Recently, I had the opportunity to visit the Pro Football Hall of Fame. Not only is it a great place to learn and be amazed by a spectacular game, it's perhaps the best place on earth for a Detroit Lions' fan to dream.
Fans currently making this trip won't be greeted with lavish displays touting the history of their Lions, nor will they find many artifacts from Detroit legends of the past. There's a few nice areas discussing the Portsmouth Spartans and Dutch Clark, along with Bobby Layne and Doak Walker's great teams of the 1950s. As modern history goes, however, there isn't much, outside tributes to Barry Sanders' nearly forgotten superhuman exploits in the 1990s. For a team that's never won a Super Bowl and has enjoyed little playoff (or regular season) success, the lack of Lions representation wasn't surprising.
Amongst the scores of national revelers proudly wearing their favorite jerseys (the usual suspects, Steelers, Packers, Giants and Cowboys, all the "good" teams) I didn't figure I'd encounter a single Lions fan on a lazy Saturday afternoon who had made a similar trek to Ohio. However, suddenly, one appeared out of nowhere. He was wearing a white shirt with the familiar redesigned "bubbles" logo, transfixed by the same giant display I was, which showcased team records across time. Oddly, he looked equal parts Jessie Ventura and Hulk Hogan.
"From Detroit too, huh? You think they've got 0-16 listed up here?" I asked.
"I heard they've got something on it. What year was that again?" he responded quizzically, looking almost pained at the mere mention, as if I was suggestively exhuming the corpse of a loved one who had once died a painful death.
"It was in 2008. Let's find it. There it is right there."
"Yep, man…" he said, shaking his head while slowly edging away.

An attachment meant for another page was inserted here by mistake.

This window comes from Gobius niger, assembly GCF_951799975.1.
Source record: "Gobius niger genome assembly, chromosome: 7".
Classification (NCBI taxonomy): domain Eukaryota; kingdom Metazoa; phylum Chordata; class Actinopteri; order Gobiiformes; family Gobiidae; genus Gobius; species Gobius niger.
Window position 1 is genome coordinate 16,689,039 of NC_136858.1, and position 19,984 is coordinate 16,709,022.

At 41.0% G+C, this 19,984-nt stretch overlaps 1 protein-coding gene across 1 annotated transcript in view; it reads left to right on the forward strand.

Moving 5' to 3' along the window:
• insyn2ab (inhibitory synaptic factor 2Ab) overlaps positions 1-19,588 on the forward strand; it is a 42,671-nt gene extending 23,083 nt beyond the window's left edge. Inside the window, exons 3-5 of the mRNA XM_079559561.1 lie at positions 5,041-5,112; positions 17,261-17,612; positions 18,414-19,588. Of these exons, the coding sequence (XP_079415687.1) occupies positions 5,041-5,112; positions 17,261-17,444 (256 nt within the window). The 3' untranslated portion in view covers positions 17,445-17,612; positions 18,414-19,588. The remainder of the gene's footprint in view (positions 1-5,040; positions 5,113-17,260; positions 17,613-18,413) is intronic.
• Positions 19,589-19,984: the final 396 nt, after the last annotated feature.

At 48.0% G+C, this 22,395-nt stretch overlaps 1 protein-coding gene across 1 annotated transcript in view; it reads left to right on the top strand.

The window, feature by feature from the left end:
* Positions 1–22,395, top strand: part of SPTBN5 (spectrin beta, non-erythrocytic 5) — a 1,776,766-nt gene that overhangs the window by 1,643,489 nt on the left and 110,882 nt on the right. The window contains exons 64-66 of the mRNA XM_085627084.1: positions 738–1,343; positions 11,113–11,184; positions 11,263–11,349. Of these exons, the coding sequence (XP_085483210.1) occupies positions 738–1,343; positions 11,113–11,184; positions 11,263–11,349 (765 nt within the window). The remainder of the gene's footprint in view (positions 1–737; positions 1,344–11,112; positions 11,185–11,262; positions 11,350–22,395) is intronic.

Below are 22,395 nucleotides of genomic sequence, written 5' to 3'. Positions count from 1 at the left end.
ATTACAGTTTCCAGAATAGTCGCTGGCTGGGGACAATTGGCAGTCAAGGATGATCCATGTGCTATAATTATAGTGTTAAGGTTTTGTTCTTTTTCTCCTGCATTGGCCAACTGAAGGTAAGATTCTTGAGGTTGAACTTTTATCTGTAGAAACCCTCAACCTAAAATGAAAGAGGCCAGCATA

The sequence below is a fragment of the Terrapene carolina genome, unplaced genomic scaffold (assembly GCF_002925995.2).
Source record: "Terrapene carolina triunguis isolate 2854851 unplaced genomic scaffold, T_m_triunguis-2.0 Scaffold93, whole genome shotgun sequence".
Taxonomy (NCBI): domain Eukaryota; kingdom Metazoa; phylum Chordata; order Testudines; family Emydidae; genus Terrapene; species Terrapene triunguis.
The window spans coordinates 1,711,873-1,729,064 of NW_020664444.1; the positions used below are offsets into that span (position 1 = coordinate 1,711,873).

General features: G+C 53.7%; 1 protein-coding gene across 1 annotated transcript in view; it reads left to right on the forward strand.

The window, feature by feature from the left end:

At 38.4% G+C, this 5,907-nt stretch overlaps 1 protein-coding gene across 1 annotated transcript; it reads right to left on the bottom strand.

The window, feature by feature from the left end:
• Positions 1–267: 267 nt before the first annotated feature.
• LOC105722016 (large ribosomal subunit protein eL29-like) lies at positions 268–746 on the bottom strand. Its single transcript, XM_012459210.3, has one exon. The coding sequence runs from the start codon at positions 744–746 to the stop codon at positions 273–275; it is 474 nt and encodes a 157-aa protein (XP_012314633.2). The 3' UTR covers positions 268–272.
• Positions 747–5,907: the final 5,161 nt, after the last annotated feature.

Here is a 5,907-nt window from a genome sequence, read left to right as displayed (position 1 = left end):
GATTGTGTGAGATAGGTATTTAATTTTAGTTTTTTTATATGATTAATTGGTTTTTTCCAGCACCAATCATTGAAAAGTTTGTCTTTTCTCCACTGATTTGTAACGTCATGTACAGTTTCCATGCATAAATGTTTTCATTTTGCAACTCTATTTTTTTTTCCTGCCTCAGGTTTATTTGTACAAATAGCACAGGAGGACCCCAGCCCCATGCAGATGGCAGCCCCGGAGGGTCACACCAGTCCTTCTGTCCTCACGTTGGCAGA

Anyone who cheers for his team could forgive him for not placing the year, or wanting to linger around this particular discussion in a place where football royalty is celebrated. After all, who wants to remember Dan Orlovsky running out of the back of his own end zone for a safety, the slaughter on Thanksgiving Day against Tennessee and Rod Marinelli, especially when you've got legends like Vince Lombardi, Joe Namath and Reggie White hitting you in the face and great moments like the "Immaculate Deflection" to recall. I'll stop depressing you now.
As the lone Lion fan walked away from the board, I remained and was struck by other numbers. Yes, the Lions had gone 0-16 in 2008, and in 2009 they weren't much better at 2-14. The next year, however, they were 6-10, and last season, 10-6. That's a 180 degree turnaround in three years. From that moment on, I was in a pure dream state as I saw Lions' legends appear across displays. I began to think of the next wave of players, their potential place in the hall and the role each would have in returning Detroit's glory. Following the end of the "Lamar Hunt Super Bowl Experience" exhibit, I designed a ring for the 2017 Super Bowl champion Detroit Lions, and allowed myself to wonder just how many current faces we'd see morph into busts in Canton one day. Below are the key contributors, and which current Lions' hall of famers they closely resemble: